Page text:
October 26, 2017

Physical Therapy After C-Section

Author: Diem Gray

By Motion Physical Therapist: Dr. Alyssa George, PT, DPT, OCS

Pregnancy and cesarean section can have a significant impact on your posture and muscle strength and may lead to urinary incontinence, pelvic girdle or back pain, and/or pelvic organ prolapse. Caring for a newborn typically requires static postures, lifting, carrying, and bending that require a significant amount of strength and stability throughout your pelvis, back, abdomen, neck, and shoulders. It is important to know how to safely re-train certain muscles post-cesarean so that you can perform these activities without pain. Physical therapy can significantly improve your ability to return to functional activities postpartum.

Rest is important to allow healing to occur following cesarean section. Normal, non-strenuous movements will not harm your stitches and it is important to listen to your body to determine which activities are safe.

Getting into and out of bed

When you turn over in bed, bend one knee at a time and support your belly with your hand or a small pillow if necessary while turning your shoulders, hips, and knees all at the same time to avoid excessive twisting. When getting into bed, keep shoulders, hips and knees facing the same direction while lowering your body down onto your side and bringing both feet up onto the bed together before rolling onto your back. Reverse this sequence when getting out of bed by rolling onto your side, lowering both legs off the side of the bed, and pushing up to a seated position with your arm.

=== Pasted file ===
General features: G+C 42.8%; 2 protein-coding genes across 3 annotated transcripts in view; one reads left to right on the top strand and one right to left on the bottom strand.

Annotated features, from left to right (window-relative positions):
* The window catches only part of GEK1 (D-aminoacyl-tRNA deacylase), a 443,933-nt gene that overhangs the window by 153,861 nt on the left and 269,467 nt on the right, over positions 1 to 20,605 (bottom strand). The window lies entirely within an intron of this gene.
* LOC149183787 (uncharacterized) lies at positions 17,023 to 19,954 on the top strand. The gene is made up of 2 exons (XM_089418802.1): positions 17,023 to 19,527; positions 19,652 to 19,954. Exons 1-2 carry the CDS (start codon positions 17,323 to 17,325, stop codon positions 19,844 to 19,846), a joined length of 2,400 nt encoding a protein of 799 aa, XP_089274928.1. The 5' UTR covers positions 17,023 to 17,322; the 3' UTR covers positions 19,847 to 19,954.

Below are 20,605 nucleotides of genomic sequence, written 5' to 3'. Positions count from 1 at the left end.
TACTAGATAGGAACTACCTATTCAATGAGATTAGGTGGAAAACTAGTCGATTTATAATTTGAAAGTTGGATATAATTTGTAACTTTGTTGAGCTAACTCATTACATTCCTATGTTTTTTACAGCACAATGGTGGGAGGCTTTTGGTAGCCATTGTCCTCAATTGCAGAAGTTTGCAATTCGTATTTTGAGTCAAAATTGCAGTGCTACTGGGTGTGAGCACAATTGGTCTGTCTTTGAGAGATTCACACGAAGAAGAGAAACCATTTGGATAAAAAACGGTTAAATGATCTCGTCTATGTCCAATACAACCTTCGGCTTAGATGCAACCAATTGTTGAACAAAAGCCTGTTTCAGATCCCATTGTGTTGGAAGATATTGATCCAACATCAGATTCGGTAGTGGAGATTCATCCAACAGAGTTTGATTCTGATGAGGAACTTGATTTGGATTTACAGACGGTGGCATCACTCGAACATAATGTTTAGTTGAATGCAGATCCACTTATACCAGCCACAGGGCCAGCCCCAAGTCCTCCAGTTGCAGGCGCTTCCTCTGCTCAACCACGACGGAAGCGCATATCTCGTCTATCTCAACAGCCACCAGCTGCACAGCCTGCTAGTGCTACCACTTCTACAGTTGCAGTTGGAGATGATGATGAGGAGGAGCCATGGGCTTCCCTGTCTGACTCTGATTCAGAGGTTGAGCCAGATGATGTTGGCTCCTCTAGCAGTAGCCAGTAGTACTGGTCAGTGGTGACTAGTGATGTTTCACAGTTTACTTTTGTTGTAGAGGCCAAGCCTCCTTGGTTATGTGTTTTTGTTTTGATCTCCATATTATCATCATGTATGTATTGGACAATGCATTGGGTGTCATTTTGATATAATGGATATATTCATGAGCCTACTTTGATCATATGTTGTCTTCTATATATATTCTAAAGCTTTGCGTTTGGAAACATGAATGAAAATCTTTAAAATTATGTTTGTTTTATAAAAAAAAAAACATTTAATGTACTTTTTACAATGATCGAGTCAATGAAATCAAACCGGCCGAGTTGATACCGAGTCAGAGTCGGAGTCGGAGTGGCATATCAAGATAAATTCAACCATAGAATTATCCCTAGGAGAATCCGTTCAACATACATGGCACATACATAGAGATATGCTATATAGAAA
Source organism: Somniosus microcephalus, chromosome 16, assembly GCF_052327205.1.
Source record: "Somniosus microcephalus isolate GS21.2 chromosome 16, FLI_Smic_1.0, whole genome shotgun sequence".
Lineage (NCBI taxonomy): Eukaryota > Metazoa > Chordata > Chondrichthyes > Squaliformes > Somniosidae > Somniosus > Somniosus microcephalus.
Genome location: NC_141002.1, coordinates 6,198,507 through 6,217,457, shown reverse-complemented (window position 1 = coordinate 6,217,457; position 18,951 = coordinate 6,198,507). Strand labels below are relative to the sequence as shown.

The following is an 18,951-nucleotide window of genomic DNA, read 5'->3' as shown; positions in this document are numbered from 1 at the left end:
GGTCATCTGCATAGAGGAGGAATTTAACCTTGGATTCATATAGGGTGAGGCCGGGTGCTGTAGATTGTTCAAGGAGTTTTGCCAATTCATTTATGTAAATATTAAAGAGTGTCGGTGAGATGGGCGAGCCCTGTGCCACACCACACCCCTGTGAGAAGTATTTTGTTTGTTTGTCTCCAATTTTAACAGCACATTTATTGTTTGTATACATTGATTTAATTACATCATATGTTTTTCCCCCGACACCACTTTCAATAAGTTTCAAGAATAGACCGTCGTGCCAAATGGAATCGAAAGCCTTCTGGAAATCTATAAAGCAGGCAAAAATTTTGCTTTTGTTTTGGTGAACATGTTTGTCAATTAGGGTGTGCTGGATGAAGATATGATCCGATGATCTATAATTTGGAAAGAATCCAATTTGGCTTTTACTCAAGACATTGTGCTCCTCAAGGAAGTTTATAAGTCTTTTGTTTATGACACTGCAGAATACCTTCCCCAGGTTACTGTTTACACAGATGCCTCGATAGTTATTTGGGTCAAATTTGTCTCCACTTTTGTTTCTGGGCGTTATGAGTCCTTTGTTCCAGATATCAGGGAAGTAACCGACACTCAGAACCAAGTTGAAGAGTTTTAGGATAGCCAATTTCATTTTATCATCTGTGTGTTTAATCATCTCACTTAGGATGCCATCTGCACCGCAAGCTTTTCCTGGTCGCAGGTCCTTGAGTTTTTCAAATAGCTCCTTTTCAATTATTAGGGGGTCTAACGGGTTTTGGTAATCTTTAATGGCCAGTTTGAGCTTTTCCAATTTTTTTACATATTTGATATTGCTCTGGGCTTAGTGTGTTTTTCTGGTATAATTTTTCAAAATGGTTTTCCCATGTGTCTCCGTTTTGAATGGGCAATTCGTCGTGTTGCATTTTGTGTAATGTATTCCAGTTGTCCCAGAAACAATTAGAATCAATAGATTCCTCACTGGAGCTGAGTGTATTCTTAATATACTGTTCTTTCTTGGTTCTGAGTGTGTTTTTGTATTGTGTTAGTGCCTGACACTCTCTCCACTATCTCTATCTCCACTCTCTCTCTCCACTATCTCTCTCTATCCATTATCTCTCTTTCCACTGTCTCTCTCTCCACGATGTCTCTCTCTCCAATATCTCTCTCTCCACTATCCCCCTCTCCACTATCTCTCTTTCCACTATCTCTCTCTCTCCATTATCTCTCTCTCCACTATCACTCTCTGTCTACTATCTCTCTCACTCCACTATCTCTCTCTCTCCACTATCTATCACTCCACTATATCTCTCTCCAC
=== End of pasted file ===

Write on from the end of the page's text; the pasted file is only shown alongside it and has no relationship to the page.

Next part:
Sitting and feeding

Whether you are breastfeeding or bottle feeding, make sure you have adequate support for your low back and use a cushion or pillow to bring your baby close to you to avoid slouching or leaning. Remember you can also lie on your side for feeding.

Coughing and sneezing

It is important to keep your chest clear. You can do this by taking a deep breath 2-3 times per hour. Your tummy may be sore but try not to hold back a cough or sneeze. To make these more comfortable, you can lean forward, resting your hands on your legs or bring your knees to your chest if you are lying in bed. Support your belly with your hands or a small pillow.


Try to stand tall and avoid slouching or leaning forward. When changing diapers, place your baby on a changing table that is high enough to avoid bending.


It is important to not expect too much too soon. Your body needs time to heal. Avoid any activities that make you feel like you are straining. Do not lift anything heavier than your baby for the first few weeks. Walking is a great way to stay active. You can also start performing gentle pelvic floor muscle contractions when you feel ready. Regular use of these muscles can help improve normal bowel and bladder control, improve and prevent prolapse, and restore sexual function. Try contracting these muscles by tightening the muscles around your vagina as if you are trying to stop the flow of urine or gas while breathing out. Try holding this contraction for five seconds and repeating a few times per day. Use the same muscles to perform ten quick squeezes. Also try to contract these muscles before coughing, sneezing, and lifting. If you are unsure if you are performing these exercises correctly or if you have ongoing incontinence, it is a good idea to visit a pelvic floor physical therapist for guidance.